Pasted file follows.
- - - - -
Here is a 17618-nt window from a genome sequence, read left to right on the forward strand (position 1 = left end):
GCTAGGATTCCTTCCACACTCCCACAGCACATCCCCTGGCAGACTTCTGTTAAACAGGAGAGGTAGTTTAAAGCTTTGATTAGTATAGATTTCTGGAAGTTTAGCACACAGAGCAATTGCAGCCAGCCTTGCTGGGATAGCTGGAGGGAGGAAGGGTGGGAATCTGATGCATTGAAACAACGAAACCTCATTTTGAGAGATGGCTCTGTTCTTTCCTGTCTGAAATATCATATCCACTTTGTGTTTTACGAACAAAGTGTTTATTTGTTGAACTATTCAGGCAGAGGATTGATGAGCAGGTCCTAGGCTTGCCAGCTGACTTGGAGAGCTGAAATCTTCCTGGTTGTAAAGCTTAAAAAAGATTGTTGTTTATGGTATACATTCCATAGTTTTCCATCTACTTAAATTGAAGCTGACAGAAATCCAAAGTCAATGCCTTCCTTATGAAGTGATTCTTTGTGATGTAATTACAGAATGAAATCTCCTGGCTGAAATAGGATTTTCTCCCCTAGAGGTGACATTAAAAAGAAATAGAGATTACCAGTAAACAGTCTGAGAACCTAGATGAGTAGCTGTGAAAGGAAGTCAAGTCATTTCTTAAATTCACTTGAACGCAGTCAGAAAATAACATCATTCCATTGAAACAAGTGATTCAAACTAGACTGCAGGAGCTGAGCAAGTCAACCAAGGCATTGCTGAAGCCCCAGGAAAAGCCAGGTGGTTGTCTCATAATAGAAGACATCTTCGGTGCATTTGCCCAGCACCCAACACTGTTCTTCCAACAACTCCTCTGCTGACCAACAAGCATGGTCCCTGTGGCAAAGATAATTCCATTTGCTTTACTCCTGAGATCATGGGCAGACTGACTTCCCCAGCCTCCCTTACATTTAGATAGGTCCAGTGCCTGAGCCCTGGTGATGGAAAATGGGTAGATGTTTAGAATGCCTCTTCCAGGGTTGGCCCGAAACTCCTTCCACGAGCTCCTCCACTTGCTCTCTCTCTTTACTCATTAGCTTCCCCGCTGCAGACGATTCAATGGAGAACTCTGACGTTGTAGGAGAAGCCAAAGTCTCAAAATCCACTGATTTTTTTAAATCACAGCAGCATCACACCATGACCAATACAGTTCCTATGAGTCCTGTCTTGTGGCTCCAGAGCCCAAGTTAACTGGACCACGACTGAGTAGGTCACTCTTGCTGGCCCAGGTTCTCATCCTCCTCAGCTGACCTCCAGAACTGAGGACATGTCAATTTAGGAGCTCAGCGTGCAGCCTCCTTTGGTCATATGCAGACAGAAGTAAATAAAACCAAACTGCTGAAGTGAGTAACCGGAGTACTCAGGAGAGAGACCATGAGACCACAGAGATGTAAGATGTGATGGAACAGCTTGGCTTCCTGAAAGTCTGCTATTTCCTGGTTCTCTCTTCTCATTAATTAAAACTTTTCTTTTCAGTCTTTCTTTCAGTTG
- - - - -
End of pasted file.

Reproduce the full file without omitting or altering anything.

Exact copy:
Here is a 17618-nt window from a genome sequence, read left to right on the forward strand (position 1 = left end):
GCTAGGATTCCTTCCACACTCCCACAGCACATCCCCTGGCAGACTTCTGTTAAACAGGAGAGGTAGTTTAAAGCTTTGATTAGTATAGATTTCTGGAAGTTTAGCACACAGAGCAATTGCAGCCAGCCTTGCTGGGATAGCTGGAGGGAGGAAGGGTGGGAATCTGATGCATTGAAACAACGAAACCTCATTTTGAGAGATGGCTCTGTTCTTTCCTGTCTGAAATATCATATCCACTTTGTGTTTTACGAACAAAGTGTTTATTTGTTGAACTATTCAGGCAGAGGATTGATGAGCAGGTCCTAGGCTTGCCAGCTGACTTGGAGAGCTGAAATCTTCCTGGTTGTAAAGCTTAAAAAAGATTGTTGTTTATGGTATACATTCCATAGTTTTCCATCTACTTAAATTGAAGCTGACAGAAATCCAAAGTCAATGCCTTCCTTATGAAGTGATTCTTTGTGATGTAATTACAGAATGAAATCTCCTGGCTGAAATAGGATTTTCTCCCCTAGAGGTGACATTAAAAAGAAATAGAGATTACCAGTAAACAGTCTGAGAACCTAGATGAGTAGCTGTGAAAGGAAGTCAAGTCATTTCTTAAATTCACTTGAACGCAGTCAGAAAATAACATCATTCCATTGAAACAAGTGATTCAAACTAGACTGCAGGAGCTGAGCAAGTCAACCAAGGCATTGCTGAAGCCCCAGGAAAAGCCAGGTGGTTGTCTCATAATAGAAGACATCTTCGGTGCATTTGCCCAGCACCCAACACTGTTCTTCCAACAACTCCTCTGCTGACCAACAAGCATGGTCCCTGTGGCAAAGATAATTCCATTTGCTTTACTCCTGAGATCATGGGCAGACTGACTTCCCCAGCCTCCCTTACATTTAGATAGGTCCAGTGCCTGAGCCCTGGTGATGGAAAATGGGTAGATGTTTAGAATGCCTCTTCCAGGGTTGGCCCGAAACTCCTTCCACGAGCTCCTCCACTTGCTCTCTCTCTTTACTCATTAGCTTCCCCGCTGCAGACGATTCAATGGAGAACTCTGACGTTGTAGGAGAAGCCAAAGTCTCAAAATCCACTGATTTTTTTAAATCACAGCAGCATCACACCATGACCAATACAGTTCCTATGAGTCCTGTCTTGTGGCTCCAGAGCCCAAGTTAACTGGACCACGACTGAGTAGGTCACTCTTGCTGGCCCAGGTTCTCATCCTCCTCAGCTGACCTCCAGAACTGAGGACATGTCAATTTAGGAGCTCAGCGTGCAGCCTCCTTTGGTCATATGCAGACAGAAGTAAATAAAACCAAACTGCTGAAGTGAGTAACCGGAGTACTCAGGAGAGAGACCATGAGACCACAGAGATGTAAGATGTGATGGAACAGCTTGGCTTCCTGAAAGTCTGCTATTTCCTGGTTCTCTCTTCTCATTAATTAAAACTTTTCTTTTCAGTCTTTCTTTCAGTTG